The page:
The recent tax court ruling in Morris County and pending legislation in the state Senate have not-for-profit hospitals and municipalities figuring out their future relationship.
Following a judge’s decision regarding Morristown Medical Center’s obligation to provide some financial support to its host community, “The immediate impact was the great uncertainty it placed on New Jersey’s not-for-profit hospitals,” said Kerry McKean Kelly, a spokeswoman for the New Jersey Hospital Association (NJHA).
On Monday, a bill that would require those facilities to pay the host municipalities was approved the Senate Budget and and Appropriations Committee. Those familiar with the situation expect the Hospital Community Service Contribution legislation, S-3299, to be taken up by the full Senate in the lame duck session early next month.
Red Bank, home to Meridian Health System’s Riverview Medical Center, has had a longstanding and supportive relationship. But Red Bank Mayor Pasquale Menna said of these recent developments, “It’s a very important issue. It’s going to be financially impactive on the municipality and the hospital.”
Menna and Red Bank officials have been meeting with Meridian representatives, conducting “intelligent and painstaking discussions” that the mayor suspects are, “going to be a long process.”
Red Bank has had in part a complicated relationship with the numerous not-for-profit organizations that are exempt from paying property taxes. Officials in the past have complained that 16 percent of the borough’s real property is used by tax-exempt organizations. And that, noted Borough Councilman Michael DuPont, chairman of the council’s Finance Committee, amounts to an annual loss of $1.2 million to the municipality. They may not be required to pay taxes, yet they receive municipal services, such as police, fire, EMS and Public Works, burdening the municipalities. “That does cost the taxpayers money,” DuPont noted.
A few years ago, local officials approached the area’s legislative delegation hoping to find support for some sort of relief from Trenton. The discussions never went anywhere.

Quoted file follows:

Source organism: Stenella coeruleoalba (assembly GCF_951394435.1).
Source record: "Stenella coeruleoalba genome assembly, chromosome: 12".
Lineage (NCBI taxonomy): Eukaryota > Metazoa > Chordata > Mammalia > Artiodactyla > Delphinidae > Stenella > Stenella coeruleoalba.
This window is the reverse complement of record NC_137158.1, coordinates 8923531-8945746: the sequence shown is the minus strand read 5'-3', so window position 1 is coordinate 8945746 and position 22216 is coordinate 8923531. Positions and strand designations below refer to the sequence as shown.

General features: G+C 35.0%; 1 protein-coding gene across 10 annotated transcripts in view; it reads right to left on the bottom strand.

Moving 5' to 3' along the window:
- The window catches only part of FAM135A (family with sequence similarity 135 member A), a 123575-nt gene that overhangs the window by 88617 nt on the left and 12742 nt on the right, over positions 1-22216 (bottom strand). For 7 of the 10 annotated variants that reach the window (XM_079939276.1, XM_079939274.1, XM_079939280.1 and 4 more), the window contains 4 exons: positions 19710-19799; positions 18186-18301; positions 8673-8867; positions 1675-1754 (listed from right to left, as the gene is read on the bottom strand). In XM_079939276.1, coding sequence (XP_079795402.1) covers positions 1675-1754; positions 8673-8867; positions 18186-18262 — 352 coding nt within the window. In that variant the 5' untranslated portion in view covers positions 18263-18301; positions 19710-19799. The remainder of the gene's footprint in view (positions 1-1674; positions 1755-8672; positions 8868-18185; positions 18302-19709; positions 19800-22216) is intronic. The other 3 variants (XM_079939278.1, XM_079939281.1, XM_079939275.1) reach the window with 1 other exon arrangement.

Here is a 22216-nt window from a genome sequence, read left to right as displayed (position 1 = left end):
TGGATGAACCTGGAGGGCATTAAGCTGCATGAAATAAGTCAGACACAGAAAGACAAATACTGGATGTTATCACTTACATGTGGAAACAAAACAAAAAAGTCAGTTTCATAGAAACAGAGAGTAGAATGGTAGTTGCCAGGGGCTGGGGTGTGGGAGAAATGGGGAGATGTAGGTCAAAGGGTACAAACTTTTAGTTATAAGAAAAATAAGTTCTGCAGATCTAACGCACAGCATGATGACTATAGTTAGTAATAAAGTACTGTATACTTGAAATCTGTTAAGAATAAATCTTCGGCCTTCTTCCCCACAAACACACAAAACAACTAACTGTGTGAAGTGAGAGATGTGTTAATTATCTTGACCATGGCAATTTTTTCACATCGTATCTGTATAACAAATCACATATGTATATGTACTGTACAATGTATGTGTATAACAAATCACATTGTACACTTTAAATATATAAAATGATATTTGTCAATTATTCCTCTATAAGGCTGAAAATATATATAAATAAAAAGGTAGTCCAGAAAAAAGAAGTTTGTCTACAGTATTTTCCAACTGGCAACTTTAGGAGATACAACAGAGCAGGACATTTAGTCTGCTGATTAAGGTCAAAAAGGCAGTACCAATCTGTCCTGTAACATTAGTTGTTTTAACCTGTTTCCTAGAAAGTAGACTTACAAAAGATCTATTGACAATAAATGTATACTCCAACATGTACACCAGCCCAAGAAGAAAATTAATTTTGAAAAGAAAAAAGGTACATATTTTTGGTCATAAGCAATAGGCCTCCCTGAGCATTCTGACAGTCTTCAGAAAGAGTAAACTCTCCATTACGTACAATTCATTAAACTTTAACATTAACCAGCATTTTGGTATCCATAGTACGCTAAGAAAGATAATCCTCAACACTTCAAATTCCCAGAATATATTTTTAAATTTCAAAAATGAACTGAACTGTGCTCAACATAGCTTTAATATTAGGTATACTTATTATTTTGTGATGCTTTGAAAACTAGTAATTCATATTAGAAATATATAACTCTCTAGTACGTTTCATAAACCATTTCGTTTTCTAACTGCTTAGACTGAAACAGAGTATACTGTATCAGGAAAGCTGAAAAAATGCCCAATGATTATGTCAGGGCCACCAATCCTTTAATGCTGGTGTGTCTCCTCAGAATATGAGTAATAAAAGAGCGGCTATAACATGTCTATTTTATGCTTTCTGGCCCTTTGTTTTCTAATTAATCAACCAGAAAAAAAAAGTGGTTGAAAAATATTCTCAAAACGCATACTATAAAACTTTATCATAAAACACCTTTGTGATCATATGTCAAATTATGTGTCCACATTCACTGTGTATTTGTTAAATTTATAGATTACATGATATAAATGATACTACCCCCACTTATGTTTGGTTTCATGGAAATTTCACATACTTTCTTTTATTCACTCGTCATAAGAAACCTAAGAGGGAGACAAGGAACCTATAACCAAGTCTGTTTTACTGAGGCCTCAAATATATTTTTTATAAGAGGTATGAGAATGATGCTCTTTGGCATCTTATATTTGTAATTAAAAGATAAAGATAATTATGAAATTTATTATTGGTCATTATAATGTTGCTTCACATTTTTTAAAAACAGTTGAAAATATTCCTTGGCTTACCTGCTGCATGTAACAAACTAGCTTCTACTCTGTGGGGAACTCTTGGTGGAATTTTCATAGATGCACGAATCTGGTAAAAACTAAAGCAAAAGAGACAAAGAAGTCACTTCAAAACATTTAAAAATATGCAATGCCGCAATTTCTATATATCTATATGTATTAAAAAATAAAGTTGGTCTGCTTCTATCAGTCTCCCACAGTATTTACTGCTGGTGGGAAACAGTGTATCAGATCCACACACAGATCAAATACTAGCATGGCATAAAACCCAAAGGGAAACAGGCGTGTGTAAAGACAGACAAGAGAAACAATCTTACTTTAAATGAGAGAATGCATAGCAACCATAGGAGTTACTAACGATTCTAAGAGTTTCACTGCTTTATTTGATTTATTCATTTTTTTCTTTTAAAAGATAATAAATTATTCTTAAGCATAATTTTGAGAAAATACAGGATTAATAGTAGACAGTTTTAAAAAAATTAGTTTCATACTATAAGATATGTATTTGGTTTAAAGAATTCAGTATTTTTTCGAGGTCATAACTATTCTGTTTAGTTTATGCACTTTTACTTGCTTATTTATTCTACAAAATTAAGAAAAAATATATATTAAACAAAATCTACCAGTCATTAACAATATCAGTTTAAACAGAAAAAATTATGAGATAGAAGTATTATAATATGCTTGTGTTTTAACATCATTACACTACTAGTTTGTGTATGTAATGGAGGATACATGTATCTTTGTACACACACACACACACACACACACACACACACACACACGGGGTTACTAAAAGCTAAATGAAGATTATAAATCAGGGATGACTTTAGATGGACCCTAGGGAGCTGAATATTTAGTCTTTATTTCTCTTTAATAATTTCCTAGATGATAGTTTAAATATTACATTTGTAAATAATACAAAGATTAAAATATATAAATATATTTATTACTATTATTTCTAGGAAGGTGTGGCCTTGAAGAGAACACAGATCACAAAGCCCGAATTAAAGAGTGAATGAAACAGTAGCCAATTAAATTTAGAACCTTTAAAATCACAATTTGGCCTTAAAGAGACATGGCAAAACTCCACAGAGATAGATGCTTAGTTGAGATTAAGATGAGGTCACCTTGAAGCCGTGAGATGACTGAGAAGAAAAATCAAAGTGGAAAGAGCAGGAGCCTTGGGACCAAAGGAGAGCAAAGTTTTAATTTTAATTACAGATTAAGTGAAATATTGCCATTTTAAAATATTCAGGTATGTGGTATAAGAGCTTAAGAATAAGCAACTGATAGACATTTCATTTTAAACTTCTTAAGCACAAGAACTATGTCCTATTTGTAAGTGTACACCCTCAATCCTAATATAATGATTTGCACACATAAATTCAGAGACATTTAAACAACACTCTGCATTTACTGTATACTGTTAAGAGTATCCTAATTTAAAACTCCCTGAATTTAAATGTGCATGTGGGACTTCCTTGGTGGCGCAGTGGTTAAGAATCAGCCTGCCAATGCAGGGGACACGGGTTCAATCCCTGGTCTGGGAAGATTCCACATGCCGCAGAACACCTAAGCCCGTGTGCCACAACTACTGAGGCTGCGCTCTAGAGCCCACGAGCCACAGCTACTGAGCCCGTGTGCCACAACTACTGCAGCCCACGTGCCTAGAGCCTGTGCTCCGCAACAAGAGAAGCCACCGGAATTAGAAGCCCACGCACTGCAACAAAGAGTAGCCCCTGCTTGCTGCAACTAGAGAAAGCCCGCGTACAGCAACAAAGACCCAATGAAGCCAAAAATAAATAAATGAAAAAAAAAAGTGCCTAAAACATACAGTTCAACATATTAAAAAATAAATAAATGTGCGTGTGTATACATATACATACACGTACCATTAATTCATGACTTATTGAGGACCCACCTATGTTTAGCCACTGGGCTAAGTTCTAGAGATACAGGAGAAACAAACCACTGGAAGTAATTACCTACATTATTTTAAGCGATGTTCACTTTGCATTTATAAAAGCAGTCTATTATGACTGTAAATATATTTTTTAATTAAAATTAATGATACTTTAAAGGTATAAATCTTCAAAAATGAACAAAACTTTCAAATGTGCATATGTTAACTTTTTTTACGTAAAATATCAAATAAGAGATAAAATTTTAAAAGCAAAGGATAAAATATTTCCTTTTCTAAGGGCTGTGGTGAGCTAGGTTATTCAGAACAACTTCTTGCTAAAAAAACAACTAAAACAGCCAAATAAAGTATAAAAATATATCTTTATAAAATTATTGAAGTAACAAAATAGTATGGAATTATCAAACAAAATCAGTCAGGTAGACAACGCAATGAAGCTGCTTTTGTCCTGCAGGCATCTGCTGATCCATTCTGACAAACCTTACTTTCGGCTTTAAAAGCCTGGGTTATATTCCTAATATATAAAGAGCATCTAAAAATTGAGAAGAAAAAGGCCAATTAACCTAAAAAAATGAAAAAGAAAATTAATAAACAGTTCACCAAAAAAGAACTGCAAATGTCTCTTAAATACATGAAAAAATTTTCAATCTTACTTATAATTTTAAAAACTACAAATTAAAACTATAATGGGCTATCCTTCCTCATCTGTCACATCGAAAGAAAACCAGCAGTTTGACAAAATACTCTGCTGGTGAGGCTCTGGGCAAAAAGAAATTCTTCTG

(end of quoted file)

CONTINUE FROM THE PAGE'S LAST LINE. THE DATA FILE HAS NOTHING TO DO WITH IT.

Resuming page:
“The contributions that New Jersey hospitals make to the community are significant,” said Meridian Health spokesman Robert Cavanaugh, in a statement. “In addition to serving our communities 24 hours a day, seven days a week, 365 days a year, the contributions that hospitals make to the community extend well beyond the health care services that are offered.”
In Red Bank, Riverview Medical Center is one a handful of not-for-profits that actually provide an annual payment in lieu of taxes (PILOT). According to Eugenia Poulos, Red Bank chief financial officer, the medical center contributed $166,322.86 for 2015.
Poulos said there were nine not-for profit organizations that have contributed PILOTs for 2015: Along with Riverview, they are the Monmouth Boat Club paying $2,000; Count Basie Theatre, $11,232.04; HABcore housing assistance program, $11,408.70; Locust Landing residential development, $47,674.95; Red Bank Housing Authority, $10,740; River Street Commons senior housing complex, $46,669.95; Two River Theater, $11,815.14; and Wesleyan Arms senior housing facility, $29,894.25.
Of the 71 acute care facilities in New Jersey (which serve 18 million patients a year), 64 are not-for-profit hospitals. “There are a number of hospitals across the state that pay some kind of voluntary financial support to their communities,” Kelly said. In some cases, it’s in the form of a cash PILOT, or in in-kind contributions, such as running clinics and workshops for community members. That amounts to a $2.4 billion contribution to communities, according to Kelly.